Modifiable Area Unit Problem [MAUP] / Cultural indicators
The aim of this project is to showcase the inherit problems in the Modifiable Area Unit Problem (MAUP). The term normally associated with the problems or considerations arising from the use of geographical data on a more aggregated spatial level than the initial collection level. Selective selection of zone boundaries can create different outcomes and skewed results of the ‘real’ distribution of elements. When viewing zoned maps, it is therefore important to bear in mind that the zoning could be subjective and the outcome greatly dependent on what the creators of the maps wanted to achieve.
The data for this project is rather simple and consists of a layer with Danish monuments (
Monuments_DK) and layers with the old amter (provinces) (
nuts3) and Danish municipalities (
The task was to produce three different maps, displaying different regions and thereby a different distrubition of monuments. Hereby we show that different boundaries tell different stories.
The maps were created by spatially joining the
Monuments_DK layer to the region layers and then calculating the amount of monuments per area. The regions in maps B and C were decided by looking at the number of monuments per area at a municipality level. In Map B, adjacent municipalities with respectively high or low numbers of monuments per area were joined into regions with similar high or low numbers, and similarly in Map C adjacent high and low number of monuments per area were joined together to equal out the numbers.
The three maps tell somewhat different stories of the distribution of Danish monuments. While perhaps not being as extreme as possible, the maps have different values in different maps at the same geographical locations. Map B has some smaller regions in some places, showing specific geographic location where the concentration of monuments is higher. These concentrations fail to show on map C, where some of the regions are larger. Together the maps perhaps give a good picture of the distribution of monuments in Denmark, while not being very usefull alone. From this it is evident that the largest concentrations of monuments are in the capital region and close to the german border, and that there are some large concentration on small areas in these regions.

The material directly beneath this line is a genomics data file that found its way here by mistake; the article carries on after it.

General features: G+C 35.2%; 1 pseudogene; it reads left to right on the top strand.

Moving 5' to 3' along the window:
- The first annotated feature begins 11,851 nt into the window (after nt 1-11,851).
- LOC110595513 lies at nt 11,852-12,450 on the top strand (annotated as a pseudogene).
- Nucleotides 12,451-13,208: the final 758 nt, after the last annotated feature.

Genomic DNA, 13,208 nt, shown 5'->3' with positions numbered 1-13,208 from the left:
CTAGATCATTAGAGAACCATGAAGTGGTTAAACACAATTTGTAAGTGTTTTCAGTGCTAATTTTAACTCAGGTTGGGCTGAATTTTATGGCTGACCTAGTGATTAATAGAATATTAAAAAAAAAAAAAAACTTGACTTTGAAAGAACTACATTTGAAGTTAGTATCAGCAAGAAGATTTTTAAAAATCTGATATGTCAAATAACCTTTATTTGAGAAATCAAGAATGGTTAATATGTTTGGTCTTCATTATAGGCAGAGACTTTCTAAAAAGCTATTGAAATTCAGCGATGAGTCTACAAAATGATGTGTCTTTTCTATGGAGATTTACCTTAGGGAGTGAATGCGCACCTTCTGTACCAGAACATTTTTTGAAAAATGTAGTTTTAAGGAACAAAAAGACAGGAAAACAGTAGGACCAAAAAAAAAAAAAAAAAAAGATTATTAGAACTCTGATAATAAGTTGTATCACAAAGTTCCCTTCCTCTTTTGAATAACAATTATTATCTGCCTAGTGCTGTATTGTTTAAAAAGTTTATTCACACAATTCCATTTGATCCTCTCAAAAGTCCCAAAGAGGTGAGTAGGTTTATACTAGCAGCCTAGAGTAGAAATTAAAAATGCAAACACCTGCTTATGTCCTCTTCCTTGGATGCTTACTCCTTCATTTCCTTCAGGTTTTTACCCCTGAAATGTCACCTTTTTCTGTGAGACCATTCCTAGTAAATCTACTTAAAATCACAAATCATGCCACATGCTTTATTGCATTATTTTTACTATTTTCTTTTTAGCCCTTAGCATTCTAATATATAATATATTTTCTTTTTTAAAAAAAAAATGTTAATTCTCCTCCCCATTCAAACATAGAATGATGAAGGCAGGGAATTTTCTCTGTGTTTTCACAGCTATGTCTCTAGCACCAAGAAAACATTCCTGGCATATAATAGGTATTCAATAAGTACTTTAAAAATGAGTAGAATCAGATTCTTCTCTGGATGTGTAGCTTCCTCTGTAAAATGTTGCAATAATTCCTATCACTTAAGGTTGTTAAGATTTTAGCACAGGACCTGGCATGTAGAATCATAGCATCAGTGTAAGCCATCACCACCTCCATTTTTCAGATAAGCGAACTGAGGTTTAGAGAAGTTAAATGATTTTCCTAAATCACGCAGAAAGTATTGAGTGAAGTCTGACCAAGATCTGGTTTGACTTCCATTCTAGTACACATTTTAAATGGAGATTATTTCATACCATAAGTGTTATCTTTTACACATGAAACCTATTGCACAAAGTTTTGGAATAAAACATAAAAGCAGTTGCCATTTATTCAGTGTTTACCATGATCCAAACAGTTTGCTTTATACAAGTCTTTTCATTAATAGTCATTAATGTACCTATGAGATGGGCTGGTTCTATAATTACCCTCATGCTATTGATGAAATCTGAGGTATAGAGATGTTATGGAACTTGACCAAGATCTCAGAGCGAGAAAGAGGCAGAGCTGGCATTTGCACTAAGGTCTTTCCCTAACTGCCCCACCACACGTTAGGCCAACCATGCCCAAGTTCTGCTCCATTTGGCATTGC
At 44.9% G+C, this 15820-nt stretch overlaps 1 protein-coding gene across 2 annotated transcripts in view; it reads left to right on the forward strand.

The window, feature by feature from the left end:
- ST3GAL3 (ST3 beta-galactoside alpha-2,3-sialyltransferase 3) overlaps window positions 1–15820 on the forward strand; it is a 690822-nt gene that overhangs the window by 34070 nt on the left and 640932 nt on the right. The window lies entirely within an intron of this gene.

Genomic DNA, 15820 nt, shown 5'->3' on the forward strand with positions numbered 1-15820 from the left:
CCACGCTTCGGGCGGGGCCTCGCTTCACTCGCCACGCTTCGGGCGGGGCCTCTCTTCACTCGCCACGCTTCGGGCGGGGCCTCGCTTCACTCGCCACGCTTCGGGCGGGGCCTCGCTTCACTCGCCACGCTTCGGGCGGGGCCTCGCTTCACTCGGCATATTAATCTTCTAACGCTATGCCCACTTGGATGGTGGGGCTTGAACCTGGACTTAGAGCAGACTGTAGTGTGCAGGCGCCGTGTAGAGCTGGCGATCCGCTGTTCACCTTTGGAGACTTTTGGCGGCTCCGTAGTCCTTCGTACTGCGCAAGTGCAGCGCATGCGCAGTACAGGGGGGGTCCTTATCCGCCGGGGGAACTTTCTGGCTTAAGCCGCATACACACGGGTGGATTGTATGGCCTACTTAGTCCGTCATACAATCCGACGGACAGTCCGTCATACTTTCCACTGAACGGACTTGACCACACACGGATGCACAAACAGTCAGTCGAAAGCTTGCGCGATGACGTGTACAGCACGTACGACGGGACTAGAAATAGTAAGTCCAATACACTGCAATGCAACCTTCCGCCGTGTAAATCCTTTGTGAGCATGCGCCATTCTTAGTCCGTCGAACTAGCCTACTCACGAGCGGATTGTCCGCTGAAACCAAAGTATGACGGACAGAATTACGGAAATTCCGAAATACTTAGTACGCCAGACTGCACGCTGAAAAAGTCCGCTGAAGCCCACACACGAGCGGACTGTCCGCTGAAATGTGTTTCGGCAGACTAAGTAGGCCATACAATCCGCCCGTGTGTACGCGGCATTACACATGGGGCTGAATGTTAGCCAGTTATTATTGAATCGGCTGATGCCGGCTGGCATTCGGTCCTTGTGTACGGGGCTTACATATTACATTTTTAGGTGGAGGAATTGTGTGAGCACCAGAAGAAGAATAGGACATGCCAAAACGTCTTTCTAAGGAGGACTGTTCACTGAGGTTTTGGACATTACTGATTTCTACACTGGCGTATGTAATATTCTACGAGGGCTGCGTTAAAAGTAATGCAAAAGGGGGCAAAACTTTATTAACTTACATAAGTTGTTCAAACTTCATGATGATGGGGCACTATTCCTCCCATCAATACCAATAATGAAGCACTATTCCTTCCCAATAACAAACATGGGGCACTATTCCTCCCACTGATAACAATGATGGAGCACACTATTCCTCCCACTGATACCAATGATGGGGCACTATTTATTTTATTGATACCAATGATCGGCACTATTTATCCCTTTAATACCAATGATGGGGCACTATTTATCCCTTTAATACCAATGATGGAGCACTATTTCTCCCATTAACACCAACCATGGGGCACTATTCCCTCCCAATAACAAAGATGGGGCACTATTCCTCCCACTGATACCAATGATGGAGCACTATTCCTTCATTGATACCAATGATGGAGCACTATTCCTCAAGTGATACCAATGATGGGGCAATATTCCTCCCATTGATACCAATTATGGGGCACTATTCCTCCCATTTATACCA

Looking at the maps it is evident that the smaller and more deformed the regions are, the more extreme they can be, while larger and more uniform zones have a ten- dency to show numbers closer to average.
An example of map zone manipulation happening today, is Gerrymandering, the process of changing the electoral boundaries to create a specific outcome, which is seen in the United States and used to keep the ruling parties elected.